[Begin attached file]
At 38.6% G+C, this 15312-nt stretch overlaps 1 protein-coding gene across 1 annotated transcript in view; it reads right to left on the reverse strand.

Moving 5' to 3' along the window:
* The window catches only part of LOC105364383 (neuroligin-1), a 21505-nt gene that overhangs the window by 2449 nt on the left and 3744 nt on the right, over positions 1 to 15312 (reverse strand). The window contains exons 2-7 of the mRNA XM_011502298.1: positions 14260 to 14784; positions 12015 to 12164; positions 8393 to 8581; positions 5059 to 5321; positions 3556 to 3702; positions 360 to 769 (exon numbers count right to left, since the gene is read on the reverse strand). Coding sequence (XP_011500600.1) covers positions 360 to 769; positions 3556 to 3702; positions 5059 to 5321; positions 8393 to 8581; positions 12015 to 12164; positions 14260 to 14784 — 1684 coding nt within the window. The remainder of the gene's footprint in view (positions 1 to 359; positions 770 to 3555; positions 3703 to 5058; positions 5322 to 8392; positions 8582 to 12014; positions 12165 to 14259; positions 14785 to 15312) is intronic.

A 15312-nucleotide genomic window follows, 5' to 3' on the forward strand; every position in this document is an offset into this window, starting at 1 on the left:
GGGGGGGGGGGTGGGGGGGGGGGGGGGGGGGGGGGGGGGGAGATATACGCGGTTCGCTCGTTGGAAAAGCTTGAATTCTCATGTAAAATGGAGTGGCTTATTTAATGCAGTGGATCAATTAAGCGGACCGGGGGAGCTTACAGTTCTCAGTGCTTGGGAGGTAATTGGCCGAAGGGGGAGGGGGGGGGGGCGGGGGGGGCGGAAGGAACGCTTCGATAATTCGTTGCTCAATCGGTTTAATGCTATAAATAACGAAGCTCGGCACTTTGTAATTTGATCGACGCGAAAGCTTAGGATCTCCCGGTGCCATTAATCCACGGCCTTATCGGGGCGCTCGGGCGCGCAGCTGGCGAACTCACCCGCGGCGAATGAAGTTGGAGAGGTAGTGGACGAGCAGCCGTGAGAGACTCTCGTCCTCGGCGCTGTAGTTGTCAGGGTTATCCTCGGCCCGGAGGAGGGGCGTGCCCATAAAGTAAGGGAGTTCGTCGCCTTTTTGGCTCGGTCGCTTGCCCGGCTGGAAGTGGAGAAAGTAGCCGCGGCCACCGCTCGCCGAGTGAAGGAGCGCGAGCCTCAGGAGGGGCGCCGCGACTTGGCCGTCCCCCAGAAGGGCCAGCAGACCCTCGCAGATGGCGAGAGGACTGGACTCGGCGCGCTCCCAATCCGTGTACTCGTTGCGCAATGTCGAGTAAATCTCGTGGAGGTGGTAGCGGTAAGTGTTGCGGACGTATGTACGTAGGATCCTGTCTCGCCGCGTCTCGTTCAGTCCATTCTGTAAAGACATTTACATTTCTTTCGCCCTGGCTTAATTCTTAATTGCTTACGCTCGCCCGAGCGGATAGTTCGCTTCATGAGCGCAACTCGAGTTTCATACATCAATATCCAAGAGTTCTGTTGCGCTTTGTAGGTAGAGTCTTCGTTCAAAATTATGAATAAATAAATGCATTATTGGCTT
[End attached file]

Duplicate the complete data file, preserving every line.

At 38.6% G+C, this 15312-nt stretch overlaps 1 protein-coding gene across 1 annotated transcript in view; it reads right to left on the reverse strand.

Moving 5' to 3' along the window:
* The window catches only part of LOC105364383 (neuroligin-1), a 21505-nt gene that overhangs the window by 2449 nt on the left and 3744 nt on the right, over positions 1 to 15312 (reverse strand). The window contains exons 2-7 of the mRNA XM_011502298.1: positions 14260 to 14784; positions 12015 to 12164; positions 8393 to 8581; positions 5059 to 5321; positions 3556 to 3702; positions 360 to 769 (exon numbers count right to left, since the gene is read on the reverse strand). Coding sequence (XP_011500600.1) covers positions 360 to 769; positions 3556 to 3702; positions 5059 to 5321; positions 8393 to 8581; positions 12015 to 12164; positions 14260 to 14784 — 1684 coding nt within the window. The remainder of the gene's footprint in view (positions 1 to 359; positions 770 to 3555; positions 3703 to 5058; positions 5322 to 8392; positions 8582 to 12014; positions 12165 to 14259; positions 14785 to 15312) is intronic.

A 15312-nucleotide genomic window follows, 5' to 3' on the forward strand; every position in this document is an offset into this window, starting at 1 on the left:
GGGGGGGGGGGTGGGGGGGGGGGGGGGGGGGGGGGGGGGGAGATATACGCGGTTCGCTCGTTGGAAAAGCTTGAATTCTCATGTAAAATGGAGTGGCTTATTTAATGCAGTGGATCAATTAAGCGGACCGGGGGAGCTTACAGTTCTCAGTGCTTGGGAGGTAATTGGCCGAAGGGGGAGGGGGGGGGGGCGGGGGGGGCGGAAGGAACGCTTCGATAATTCGTTGCTCAATCGGTTTAATGCTATAAATAACGAAGCTCGGCACTTTGTAATTTGATCGACGCGAAAGCTTAGGATCTCCCGGTGCCATTAATCCACGGCCTTATCGGGGCGCTCGGGCGCGCAGCTGGCGAACTCACCCGCGGCGAATGAAGTTGGAGAGGTAGTGGACGAGCAGCCGTGAGAGACTCTCGTCCTCGGCGCTGTAGTTGTCAGGGTTATCCTCGGCCCGGAGGAGGGGCGTGCCCATAAAGTAAGGGAGTTCGTCGCCTTTTTGGCTCGGTCGCTTGCCCGGCTGGAAGTGGAGAAAGTAGCCGCGGCCACCGCTCGCCGAGTGAAGGAGCGCGAGCCTCAGGAGGGGCGCCGCGACTTGGCCGTCCCCCAGAAGGGCCAGCAGACCCTCGCAGATGGCGAGAGGACTGGACTCGGCGCGCTCCCAATCCGTGTACTCGTTGCGCAATGTCGAGTAAATCTCGTGGAGGTGGTAGCGGTAAGTGTTGCGGACGTATGTACGTAGGATCCTGTCTCGCCGCGTCTCGTTCAGTCCATTCTGTAAAGACATTTACATTTCTTTCGCCCTGGCTTAATTCTTAATTGCTTACGCTCGCCCGAGCGGATAGTTCGCTTCATGAGCGCAACTCGAGTTTCATACATCAATATCCAAGAGTTCTGTTGCGCTTTGTAGGTAGAGTCTTCGTTCAAAATTATGAATAAATAAATGCATTATTGGCTT